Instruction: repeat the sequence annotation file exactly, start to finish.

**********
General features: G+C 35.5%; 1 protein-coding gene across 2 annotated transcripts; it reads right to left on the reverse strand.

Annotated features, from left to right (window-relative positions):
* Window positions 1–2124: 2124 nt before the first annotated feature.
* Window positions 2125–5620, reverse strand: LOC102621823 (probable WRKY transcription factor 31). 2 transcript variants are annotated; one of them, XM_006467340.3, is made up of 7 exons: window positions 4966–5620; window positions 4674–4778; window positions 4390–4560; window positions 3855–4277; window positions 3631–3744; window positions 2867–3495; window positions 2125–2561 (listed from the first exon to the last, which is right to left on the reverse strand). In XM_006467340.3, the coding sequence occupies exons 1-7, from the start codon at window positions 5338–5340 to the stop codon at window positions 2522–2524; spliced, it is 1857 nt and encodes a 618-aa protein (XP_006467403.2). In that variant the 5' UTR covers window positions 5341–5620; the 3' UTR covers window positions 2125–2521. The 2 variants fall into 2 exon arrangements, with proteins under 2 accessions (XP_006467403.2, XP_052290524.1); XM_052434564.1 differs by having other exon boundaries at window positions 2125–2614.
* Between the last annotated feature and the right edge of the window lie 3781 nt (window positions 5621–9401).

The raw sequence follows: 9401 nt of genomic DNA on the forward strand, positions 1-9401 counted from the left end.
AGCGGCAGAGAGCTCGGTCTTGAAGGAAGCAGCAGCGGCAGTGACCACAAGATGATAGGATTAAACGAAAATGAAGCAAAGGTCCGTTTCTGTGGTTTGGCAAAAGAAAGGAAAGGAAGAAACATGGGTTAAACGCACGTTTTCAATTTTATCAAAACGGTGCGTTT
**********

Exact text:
General features: G+C 35.5%; 1 protein-coding gene across 2 annotated transcripts; it reads right to left on the reverse strand.

Annotated features, from left to right (window-relative positions):
* Window positions 1–2124: 2124 nt before the first annotated feature.
* Window positions 2125–5620, reverse strand: LOC102621823 (probable WRKY transcription factor 31). 2 transcript variants are annotated; one of them, XM_006467340.3, is made up of 7 exons: window positions 4966–5620; window positions 4674–4778; window positions 4390–4560; window positions 3855–4277; window positions 3631–3744; window positions 2867–3495; window positions 2125–2561 (listed from the first exon to the last, which is right to left on the reverse strand). In XM_006467340.3, the coding sequence occupies exons 1-7, from the start codon at window positions 5338–5340 to the stop codon at window positions 2522–2524; spliced, it is 1857 nt and encodes a 618-aa protein (XP_006467403.2). In that variant the 5' UTR covers window positions 5341–5620; the 3' UTR covers window positions 2125–2521. The 2 variants fall into 2 exon arrangements, with proteins under 2 accessions (XP_006467403.2, XP_052290524.1); XM_052434564.1 differs by having other exon boundaries at window positions 2125–2614.
* Between the last annotated feature and the right edge of the window lie 3781 nt (window positions 5621–9401).

The raw sequence follows: 9401 nt of genomic DNA on the forward strand, positions 1-9401 counted from the left end.
AGCGGCAGAGAGCTCGGTCTTGAAGGAAGCAGCAGCGGCAGTGACCACAAGATGATAGGATTAAACGAAAATGAAGCAAAGGTCCGTTTCTGTGGTTTGGCAAAAGAAAGGAAAGGAAGAAACATGGGTTAAACGCACGTTTTCAATTTTATCAAAACGGTGCGTTT